After 27 Years, King's Vision Still Inspires

January 20, 1991|By Carl O. Snowden

Twenty-seven years ago, Martin Luther King Jr. had a dream of freedom for all Americans. Twenty-seven years later, the power of his vision continues to inspire us to keep on dreaming.

Ten years ago, Harvey Martini Jr., executive director of the YMCA, and I met for lunch and decided to hold an annual Martin Luther King Jr. breakfast in honor of the dreamer. Now, each year, the YMCA, NAACP, Community Action Agency and numerous churches and civic groups commemorate his birthday.

Each year, we pause, ponder and discuss Dr. King's dream and his legacy. Each year, we measure our accomplishments by that powerful dream.

In our county, we have three elected African-American officials, two African-American members of the county's Board of Education and one African-American judge.

In Annapolis, we passed landmark legislation denying alcoholic beverage licenses to private clubs that discriminate against people, based on their color, race or gender. No one needs to guess where Dr. King would have stood on such legislation.

The struggle that Dr. King was engaged in, gave his life for, was: racial equality, economic parity . . . and peace.

Dr. King understood the importance of challenging the status quo. He understood, as did Malcolm X and Frederick Douglass,

that power concedes nothing without demand; it never did and it never will.

Dr. King once said, "Something began to say to me, 'He who passively accepts evil is asmuch involved in it as he who helped to perpetrate it. He who accepts evil without protesting against it is really cooperating with it.' When oppressed people willingly accept their oppression they only serve to give the oppressor a convenient justification for his acts . . . so in order to be true to God, a righteous man has no alternative but to refuse to cooperate with an evil system."

This was the legacy of Dr. King. He challenged the oppressed to stand up! He understoodthat when Rosa Parks refused to give up her seat, it forced all Americans of good will to stand up. It forces us -- whites, blacks, Jews,Muslims, Christians -- to either practice what we preach or preach what we practice.

Therefore, it is appropriate that each year, as we pause to honor Dr. King, our county residents measure our accomplishments by his dream. Are we providing equal and quality education to our youth? Is equity an issue? Do our board and commissions representa cross section of our county? Are our elected officials truly committed to Dr. King's dream? Does the media in its editorials and stories portray us fairly and comprehensively?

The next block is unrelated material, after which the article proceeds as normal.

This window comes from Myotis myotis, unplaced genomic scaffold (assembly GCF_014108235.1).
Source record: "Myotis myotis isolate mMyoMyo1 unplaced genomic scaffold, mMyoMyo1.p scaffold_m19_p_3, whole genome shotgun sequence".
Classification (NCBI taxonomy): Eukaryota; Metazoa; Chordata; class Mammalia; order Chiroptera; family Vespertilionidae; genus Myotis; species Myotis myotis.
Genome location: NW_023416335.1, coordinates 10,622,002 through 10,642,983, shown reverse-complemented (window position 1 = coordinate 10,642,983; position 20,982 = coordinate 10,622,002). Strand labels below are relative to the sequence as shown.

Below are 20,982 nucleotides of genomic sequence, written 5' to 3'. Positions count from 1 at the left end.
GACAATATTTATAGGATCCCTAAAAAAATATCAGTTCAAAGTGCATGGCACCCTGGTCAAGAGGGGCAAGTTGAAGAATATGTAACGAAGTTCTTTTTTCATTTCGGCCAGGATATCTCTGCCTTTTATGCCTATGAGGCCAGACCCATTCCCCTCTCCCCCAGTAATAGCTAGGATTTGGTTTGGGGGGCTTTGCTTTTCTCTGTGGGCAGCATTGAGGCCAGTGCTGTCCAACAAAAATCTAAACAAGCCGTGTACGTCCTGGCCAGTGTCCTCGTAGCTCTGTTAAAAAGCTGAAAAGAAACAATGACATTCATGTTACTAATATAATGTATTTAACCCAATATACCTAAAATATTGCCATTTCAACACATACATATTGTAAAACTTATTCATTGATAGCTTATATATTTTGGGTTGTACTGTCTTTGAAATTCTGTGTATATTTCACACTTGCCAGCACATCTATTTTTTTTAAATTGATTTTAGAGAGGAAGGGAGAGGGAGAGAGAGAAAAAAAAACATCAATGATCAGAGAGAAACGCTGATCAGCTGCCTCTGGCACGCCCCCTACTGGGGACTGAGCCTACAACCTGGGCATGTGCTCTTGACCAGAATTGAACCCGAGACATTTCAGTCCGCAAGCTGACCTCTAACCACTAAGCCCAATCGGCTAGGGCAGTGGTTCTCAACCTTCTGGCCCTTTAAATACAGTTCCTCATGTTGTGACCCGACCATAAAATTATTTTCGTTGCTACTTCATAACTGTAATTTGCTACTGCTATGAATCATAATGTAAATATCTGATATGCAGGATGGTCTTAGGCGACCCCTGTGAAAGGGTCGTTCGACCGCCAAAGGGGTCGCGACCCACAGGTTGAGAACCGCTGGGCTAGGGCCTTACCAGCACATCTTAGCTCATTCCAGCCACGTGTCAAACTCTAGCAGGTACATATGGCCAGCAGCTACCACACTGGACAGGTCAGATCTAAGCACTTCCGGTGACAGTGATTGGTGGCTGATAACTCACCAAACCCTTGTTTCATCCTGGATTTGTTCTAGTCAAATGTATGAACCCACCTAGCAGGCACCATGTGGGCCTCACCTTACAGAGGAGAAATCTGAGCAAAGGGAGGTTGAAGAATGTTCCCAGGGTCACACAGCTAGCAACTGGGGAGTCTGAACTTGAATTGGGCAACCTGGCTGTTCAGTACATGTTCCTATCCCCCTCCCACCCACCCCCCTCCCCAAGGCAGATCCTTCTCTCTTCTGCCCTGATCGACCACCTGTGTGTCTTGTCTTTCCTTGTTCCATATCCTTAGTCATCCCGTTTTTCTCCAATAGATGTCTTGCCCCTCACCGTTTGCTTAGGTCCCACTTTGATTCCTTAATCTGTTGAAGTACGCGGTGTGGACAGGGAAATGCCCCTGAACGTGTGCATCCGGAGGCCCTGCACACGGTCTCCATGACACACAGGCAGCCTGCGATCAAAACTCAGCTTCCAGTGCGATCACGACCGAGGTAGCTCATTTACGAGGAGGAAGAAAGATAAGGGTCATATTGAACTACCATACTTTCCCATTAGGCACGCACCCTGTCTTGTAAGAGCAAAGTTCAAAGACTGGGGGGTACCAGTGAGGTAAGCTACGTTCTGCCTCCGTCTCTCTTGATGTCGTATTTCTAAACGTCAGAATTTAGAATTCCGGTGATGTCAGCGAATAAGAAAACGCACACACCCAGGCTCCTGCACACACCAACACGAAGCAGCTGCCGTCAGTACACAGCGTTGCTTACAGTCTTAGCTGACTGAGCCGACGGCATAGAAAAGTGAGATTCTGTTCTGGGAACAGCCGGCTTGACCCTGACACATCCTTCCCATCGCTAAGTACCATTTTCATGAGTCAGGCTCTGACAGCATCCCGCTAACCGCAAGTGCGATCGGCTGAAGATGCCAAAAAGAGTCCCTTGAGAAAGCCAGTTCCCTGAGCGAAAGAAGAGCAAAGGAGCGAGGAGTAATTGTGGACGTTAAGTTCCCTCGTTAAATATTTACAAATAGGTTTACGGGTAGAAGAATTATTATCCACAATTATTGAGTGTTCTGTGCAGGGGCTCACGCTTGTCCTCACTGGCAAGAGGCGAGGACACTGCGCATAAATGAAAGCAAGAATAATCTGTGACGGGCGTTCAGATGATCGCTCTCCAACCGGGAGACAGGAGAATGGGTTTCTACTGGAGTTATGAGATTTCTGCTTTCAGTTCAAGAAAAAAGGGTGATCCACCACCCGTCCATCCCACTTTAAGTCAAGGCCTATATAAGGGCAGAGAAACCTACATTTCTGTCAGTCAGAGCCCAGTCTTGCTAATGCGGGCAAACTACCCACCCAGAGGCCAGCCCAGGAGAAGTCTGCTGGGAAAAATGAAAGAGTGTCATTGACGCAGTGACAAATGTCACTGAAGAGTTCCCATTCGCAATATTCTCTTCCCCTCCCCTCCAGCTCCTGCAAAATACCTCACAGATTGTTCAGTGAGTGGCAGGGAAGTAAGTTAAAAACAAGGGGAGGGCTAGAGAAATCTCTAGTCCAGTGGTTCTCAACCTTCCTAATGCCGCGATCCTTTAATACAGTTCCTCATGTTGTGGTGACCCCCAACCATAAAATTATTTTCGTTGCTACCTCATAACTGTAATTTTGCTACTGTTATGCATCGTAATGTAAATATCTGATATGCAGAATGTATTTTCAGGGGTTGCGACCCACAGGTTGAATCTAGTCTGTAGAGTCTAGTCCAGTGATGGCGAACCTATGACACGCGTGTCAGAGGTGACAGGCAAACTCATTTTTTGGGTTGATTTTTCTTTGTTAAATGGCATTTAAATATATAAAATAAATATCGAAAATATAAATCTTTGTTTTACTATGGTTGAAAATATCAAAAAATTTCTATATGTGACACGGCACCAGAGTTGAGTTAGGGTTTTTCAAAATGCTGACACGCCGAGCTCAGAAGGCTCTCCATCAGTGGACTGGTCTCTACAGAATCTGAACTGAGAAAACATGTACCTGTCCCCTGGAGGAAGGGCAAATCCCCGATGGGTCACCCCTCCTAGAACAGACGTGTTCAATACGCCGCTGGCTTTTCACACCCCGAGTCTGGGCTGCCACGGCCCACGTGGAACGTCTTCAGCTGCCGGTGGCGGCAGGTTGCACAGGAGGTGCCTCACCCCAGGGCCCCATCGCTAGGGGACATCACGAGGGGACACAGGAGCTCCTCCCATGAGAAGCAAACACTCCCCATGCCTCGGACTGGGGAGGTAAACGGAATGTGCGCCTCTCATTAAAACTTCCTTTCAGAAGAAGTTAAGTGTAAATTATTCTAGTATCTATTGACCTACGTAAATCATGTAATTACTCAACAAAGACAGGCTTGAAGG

I loved Dr. King. He always understood that we are really moved by our dreams. Let us keep oureyes on the prize. As we approach the last decade of the 20th century, we must continue our struggle for peace and freedom.

Dr. King'sdream for African Americans has been scarred by the escalating drugviolence in our communities. We have the moral responsibility to stop the killings! No one will save us, for us, but us. Dr. King once said, "Only when it gets dark enough can you see the stars."

Now, more than ever, we need leaders who see the "stars," who help us measure our progress not by token appointments or hollow celebrations, but by the "dream."

Remember the dream: ". . . when all of God's children, black men and white men, Jews and gentiles, Protestants and Catholics, will be able to say 'Free at last. Free at last. Thank God Almighty we are free at last.' "

There are many ways to honor Martin Luther King Jr. However, when we struggle for social justice and peace, we honor his legacy.

"La Luta Continua," which means that the struggle continues.

Carl O. Snowden is the Democratic alderman fromWard 5 in Annapolis.

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